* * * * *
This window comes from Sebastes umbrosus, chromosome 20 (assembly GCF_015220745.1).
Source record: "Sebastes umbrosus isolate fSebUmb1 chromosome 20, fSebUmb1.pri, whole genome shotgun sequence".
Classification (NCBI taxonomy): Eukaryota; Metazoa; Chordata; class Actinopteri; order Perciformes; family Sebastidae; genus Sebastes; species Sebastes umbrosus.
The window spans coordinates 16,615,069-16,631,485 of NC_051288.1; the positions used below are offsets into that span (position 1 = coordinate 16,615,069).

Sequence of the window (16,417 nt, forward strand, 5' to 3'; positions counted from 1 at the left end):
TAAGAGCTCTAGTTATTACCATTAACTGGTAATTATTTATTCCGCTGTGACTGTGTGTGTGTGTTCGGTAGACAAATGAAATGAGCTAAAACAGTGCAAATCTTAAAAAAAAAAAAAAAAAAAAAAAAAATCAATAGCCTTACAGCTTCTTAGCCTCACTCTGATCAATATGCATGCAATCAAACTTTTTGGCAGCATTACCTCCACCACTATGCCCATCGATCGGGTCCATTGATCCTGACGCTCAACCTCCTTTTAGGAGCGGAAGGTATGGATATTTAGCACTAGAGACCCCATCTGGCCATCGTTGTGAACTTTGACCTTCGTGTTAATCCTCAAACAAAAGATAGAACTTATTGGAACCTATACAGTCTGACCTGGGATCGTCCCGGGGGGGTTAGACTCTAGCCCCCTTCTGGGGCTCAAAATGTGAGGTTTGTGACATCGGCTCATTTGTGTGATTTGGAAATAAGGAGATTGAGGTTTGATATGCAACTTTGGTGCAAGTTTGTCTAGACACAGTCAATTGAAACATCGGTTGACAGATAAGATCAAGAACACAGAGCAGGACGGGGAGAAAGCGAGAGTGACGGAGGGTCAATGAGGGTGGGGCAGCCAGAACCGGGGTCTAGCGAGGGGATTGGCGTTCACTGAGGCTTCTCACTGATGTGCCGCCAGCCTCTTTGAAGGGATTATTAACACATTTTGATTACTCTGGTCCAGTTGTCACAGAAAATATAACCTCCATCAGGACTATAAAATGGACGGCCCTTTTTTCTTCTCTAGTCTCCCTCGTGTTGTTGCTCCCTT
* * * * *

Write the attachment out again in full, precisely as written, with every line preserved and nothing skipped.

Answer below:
This window comes from Sebastes umbrosus, chromosome 20 (assembly GCF_015220745.1).
Source record: "Sebastes umbrosus isolate fSebUmb1 chromosome 20, fSebUmb1.pri, whole genome shotgun sequence".
Classification (NCBI taxonomy): Eukaryota; Metazoa; Chordata; class Actinopteri; order Perciformes; family Sebastidae; genus Sebastes; species Sebastes umbrosus.
The window spans coordinates 16,615,069-16,631,485 of NC_051288.1; the positions used below are offsets into that span (position 1 = coordinate 16,615,069).

Sequence of the window (16,417 nt, forward strand, 5' to 3'; positions counted from 1 at the left end):
TAAGAGCTCTAGTTATTACCATTAACTGGTAATTATTTATTCCGCTGTGACTGTGTGTGTGTGTTCGGTAGACAAATGAAATGAGCTAAAACAGTGCAAATCTTAAAAAAAAAAAAAAAAAAAAAAAAAATCAATAGCCTTACAGCTTCTTAGCCTCACTCTGATCAATATGCATGCAATCAAACTTTTTGGCAGCATTACCTCCACCACTATGCCCATCGATCGGGTCCATTGATCCTGACGCTCAACCTCCTTTTAGGAGCGGAAGGTATGGATATTTAGCACTAGAGACCCCATCTGGCCATCGTTGTGAACTTTGACCTTCGTGTTAATCCTCAAACAAAAGATAGAACTTATTGGAACCTATACAGTCTGACCTGGGATCGTCCCGGGGGGGTTAGACTCTAGCCCCCTTCTGGGGCTCAAAATGTGAGGTTTGTGACATCGGCTCATTTGTGTGATTTGGAAATAAGGAGATTGAGGTTTGATATGCAACTTTGGTGCAAGTTTGTCTAGACACAGTCAATTGAAACATCGGTTGACAGATAAGATCAAGAACACAGAGCAGGACGGGGAGAAAGCGAGAGTGACGGAGGGTCAATGAGGGTGGGGCAGCCAGAACCGGGGTCTAGCGAGGGGATTGGCGTTCACTGAGGCTTCTCACTGATGTGCCGCCAGCCTCTTTGAAGGGATTATTAACACATTTTGATTACTCTGGTCCAGTTGTCACAGAAAATATAACCTCCATCAGGACTATAAAATGGACGGCCCTTTTTTCTTCTCTAGTCTCCCTCGTGTTGTTGCTCCCTT